Date of Degree


Document Type


Degree Name





Chadwick Jenkins

Committee Members

Jeffrey Taylor

Norman Carey

Henry Martin

Subject Categories

Musicology | Music Performance | Music Practice | Music Theory


John Coltrane, Jazz, Schenkerian Analysis, Blues, Sentence, Formenlehre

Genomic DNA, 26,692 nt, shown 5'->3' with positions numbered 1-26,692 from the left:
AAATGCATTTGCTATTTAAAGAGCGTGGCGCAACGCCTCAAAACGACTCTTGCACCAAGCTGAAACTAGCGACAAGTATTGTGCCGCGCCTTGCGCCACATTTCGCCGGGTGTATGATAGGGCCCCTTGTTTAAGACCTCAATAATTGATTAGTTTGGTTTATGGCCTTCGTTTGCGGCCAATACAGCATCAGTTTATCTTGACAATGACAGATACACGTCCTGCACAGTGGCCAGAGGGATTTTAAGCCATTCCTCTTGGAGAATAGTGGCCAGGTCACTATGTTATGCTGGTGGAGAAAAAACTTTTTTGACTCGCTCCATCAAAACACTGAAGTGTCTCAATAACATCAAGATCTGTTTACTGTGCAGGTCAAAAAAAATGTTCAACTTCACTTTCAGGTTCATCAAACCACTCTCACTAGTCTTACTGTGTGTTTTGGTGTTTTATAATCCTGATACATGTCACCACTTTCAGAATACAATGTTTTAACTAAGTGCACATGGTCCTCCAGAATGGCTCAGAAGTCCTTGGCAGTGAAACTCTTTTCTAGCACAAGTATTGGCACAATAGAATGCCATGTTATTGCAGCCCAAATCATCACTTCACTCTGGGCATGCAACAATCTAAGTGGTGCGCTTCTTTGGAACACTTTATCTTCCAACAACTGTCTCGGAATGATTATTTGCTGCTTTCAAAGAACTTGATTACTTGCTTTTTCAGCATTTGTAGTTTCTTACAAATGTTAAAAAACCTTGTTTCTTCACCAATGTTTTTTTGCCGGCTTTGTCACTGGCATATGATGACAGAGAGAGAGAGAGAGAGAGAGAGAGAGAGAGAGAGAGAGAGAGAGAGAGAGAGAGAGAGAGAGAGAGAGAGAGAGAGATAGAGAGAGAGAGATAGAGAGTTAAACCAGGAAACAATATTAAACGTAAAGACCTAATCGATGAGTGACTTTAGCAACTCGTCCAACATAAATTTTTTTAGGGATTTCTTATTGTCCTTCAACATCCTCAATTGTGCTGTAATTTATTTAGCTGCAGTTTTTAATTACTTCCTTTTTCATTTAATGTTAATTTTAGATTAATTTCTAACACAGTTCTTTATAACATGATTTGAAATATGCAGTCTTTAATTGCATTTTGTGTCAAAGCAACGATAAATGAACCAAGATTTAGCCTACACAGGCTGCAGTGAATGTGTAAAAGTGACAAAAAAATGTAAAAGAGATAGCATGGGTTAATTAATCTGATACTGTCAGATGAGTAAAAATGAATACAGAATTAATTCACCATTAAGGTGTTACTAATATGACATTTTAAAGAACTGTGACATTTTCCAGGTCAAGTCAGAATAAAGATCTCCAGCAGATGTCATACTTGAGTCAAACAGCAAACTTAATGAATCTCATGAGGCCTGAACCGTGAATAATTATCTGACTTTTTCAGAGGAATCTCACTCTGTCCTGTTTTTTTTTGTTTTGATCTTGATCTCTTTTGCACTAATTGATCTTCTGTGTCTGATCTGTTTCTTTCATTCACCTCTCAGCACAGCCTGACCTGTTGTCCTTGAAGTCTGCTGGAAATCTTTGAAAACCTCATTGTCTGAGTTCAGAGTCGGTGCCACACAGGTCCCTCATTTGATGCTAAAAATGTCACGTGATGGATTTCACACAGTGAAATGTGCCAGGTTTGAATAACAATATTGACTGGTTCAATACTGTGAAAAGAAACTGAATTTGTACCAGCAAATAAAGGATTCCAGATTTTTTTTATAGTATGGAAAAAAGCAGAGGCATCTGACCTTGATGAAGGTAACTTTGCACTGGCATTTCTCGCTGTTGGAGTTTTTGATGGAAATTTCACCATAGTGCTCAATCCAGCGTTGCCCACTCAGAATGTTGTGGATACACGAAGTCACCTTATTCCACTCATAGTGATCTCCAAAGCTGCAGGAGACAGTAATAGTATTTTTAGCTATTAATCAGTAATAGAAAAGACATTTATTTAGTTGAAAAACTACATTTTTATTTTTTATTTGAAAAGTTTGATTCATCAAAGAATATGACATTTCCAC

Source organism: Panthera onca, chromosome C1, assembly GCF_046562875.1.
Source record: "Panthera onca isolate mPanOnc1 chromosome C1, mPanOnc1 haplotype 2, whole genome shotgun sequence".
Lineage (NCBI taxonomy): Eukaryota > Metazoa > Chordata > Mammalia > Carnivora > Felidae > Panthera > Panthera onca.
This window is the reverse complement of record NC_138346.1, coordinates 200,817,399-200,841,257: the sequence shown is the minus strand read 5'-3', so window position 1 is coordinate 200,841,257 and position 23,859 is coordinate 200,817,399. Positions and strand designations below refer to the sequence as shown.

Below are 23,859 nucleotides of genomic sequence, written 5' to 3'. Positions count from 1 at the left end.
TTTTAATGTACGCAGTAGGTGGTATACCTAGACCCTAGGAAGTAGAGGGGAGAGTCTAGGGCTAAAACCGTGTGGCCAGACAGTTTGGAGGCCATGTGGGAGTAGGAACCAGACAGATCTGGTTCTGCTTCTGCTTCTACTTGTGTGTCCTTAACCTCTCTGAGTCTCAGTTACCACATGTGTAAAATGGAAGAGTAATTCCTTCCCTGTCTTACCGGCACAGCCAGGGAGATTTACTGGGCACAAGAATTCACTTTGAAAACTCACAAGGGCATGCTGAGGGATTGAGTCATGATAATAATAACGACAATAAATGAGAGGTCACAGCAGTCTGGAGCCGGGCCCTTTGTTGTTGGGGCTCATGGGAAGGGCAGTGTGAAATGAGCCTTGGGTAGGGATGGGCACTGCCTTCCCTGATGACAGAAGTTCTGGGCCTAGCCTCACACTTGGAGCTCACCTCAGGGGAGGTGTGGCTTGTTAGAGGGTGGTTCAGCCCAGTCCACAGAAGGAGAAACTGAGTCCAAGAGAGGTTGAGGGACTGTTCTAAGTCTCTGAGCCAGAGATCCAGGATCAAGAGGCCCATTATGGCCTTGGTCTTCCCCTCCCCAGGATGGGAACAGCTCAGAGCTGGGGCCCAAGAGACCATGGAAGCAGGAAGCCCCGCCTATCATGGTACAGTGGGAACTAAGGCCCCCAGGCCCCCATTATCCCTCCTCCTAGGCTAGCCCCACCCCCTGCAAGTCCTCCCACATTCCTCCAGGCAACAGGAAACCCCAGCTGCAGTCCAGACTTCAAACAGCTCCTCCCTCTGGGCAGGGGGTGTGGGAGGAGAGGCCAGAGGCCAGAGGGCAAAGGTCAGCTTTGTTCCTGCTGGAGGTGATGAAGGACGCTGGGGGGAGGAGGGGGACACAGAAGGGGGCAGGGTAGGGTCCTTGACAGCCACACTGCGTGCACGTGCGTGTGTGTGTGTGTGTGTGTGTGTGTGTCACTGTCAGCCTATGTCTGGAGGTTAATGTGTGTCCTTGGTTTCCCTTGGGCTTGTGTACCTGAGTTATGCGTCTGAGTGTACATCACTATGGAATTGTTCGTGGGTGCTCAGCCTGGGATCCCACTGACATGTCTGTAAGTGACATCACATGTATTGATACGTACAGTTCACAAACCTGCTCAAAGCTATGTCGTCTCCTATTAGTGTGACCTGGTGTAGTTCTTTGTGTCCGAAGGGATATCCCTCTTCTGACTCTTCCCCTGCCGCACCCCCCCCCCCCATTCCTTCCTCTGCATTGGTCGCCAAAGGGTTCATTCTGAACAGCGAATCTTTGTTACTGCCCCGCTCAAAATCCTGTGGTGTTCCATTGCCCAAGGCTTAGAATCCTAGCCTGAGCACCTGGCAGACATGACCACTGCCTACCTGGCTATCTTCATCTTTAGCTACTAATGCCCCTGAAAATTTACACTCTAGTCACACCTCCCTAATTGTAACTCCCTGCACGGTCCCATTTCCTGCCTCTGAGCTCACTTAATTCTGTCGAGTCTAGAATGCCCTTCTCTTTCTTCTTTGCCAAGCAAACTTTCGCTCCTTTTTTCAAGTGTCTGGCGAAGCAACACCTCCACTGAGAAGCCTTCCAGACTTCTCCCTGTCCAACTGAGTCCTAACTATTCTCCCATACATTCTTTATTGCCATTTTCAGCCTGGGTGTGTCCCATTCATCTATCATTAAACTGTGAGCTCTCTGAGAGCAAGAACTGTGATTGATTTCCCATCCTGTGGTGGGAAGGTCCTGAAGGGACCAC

As a principal musical figure of the twentieth century, John Coltrane created a legacy that still resonates with listeners. Similarly, the blues may be regarded as one of the most iconic genres of the twentieth century. This dissertation examines Coltrane’s shifting stylistic tendencies to the blues and explores structural relationships with reductive voice leading analysis. As a variation form, the blues poses issues of continuity since every chorus may be regarded as self-sufficient and internally closed. Voice leading analysis provides a powerful explanation for the fact that Coltrane’s blues solos may be perceived as structurally unified. I also develop a topology of Coltrane’s use of sentence structures and analyze how they express and reinforce deeper structural levels on the middleground and foreground. While voice leading analysis à laSchenker has been applied to jazz, no publications exclusively explore Coltrane and his blues output. The scope of the dissertation ranges across Coltrane’s entire career, including his earliest recordings, which are virtually unexplored in scholarly research. Since Coltrane’s blues output has not been systematically addressed, I hope that my project will lay the groundwork for further discourse.